Constructed wetlands are used with success in the treatment of wastewater derived from domestic, industrial or agricultural sources. They require the competition of microbes (bioremediation) and plant (phytoremediation). Microorganisms degrade or sorb organic substance present in the water undergoing treatment. Plants are used to remove, transfer or stabilize contaminants through metabolism, accumulation, phytoextraction or immobilization at interface of roots and soil. Bioremediation processes in slurry bioreactors can be performed under aerobic or anaerobic conditions. These systems utilize naturally occurring microorganisms or strains possessing specific metabolic capabilities to transform toxic compounds. Slurry bioreactors are one of the best applied technologies used in the bioremediation of contaminated soils because they undergo under controlled operating conditions. It allows for the enhancement of microorganisms activity.

Landfarming is one of the most widely used soil bioremediation technologies. In this technology, excavated contaminated soils are spread out in a thin layer on the ground surface. Aerobic microbial activity within the soil is stimulated through the aeration and addition of minerals, nutrients and moisture. Landfarming is a relatively simple technology however it is inexpensive and effective for easily biodegradable contaminants only at low concentration. Composting is a controlled biological process that treats of agricultural and municipal solid wastes and sewage sludge using microorganisms under thermophilic and aerobic conditions. Through composting, it is possible to reduce the volume of residues in landfills.

Biodegradation of solid contaminants takes place mainly as a result of oxidation and hydrolysis. The optimum temperature for growth of microorganisms engaged in composting is in the range of 40 to 70°C. The risk of contamination by pathogens is small, because most of them are inactivated at 70°C. A key factor during composting is microbial accessibility to the pollutants and the characteristics of the amending agents. This method is eco-friendly, has simple protocols, allows the control of large volumes of waste and ends with the total mineralization of pollutants. Composting has been applied to bioremediation of soils contaminated with petroleum hydrocarbons, solvents, chlorophenols, pesticides, herbicides, polycyclic aromatic hydrocarbons and nitro-aromatic derivatives. Moreadvanced systems of composting are biopiles that are more expensive but enable more effective control of the process and its higher efficiency. It is possible as the aerated composted piles are equipped with the dissolved oxygen, moisture and nutrient control systems and the proper aeration is forced by vacuum or injection system. This technology has been used for remediation of petroleum-contaminated soil.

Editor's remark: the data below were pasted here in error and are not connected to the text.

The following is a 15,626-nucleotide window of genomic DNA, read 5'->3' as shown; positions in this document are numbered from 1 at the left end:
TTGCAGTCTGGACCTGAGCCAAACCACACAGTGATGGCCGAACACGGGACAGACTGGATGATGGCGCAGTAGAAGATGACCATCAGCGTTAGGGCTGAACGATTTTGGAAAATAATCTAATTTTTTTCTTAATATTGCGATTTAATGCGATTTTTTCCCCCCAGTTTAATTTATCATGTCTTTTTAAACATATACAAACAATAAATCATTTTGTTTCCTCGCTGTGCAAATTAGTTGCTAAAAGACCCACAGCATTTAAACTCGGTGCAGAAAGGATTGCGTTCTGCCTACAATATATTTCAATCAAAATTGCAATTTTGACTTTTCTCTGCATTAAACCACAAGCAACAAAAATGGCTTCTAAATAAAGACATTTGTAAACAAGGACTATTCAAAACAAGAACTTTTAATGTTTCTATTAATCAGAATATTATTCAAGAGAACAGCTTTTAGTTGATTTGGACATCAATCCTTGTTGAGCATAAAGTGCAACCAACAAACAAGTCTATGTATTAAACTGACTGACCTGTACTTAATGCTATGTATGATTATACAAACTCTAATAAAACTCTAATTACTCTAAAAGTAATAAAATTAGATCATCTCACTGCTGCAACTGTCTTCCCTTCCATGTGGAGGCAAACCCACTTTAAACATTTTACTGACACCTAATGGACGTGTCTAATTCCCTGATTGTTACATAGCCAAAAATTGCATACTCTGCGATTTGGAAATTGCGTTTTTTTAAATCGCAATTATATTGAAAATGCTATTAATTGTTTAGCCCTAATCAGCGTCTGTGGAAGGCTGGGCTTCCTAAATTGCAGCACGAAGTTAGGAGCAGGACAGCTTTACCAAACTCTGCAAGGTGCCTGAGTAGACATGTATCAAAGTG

3. Immobilization methods

In recent times, bioremediation processes more and more often employ immobilization methods. Immobilization is defined as limiting the mobility of the microbial cells or their enzymes with a simultaneous preservation of their viability and catalytic functions. This process may use the natural ability of microorganisms to form biofilms on the surface of various materials, which is commonly observed in the environment. Immobilization significantly reduces costs of bioremediation processes and improves their efficiency. This method brings many benefits to bioremediation, such as higher efficiency of pollutant degradation, multiple use of biocatalysts, reduced costs — the stage of cell filtration is eliminated, ensuring a stable microenvironment for cells/enzymes, a reduced risk of genetic mutations, ensured resistance to shear forces present in bioreactors, increased resistance of biocatalysts to adverse environmental conditions and heavy metals, increased biocatalyst survival during storage, and increased tolerance to high pollutant concentrations.

There are five main techniques of immobilization: adsorption, binding on a surface (electrostatic or covalent), flocculation (natural or artificial), entrapment, and encapsulation (Fig. 1). Flocculation does not require carriers, and therefore will not be discussed.

3.1. Adsorption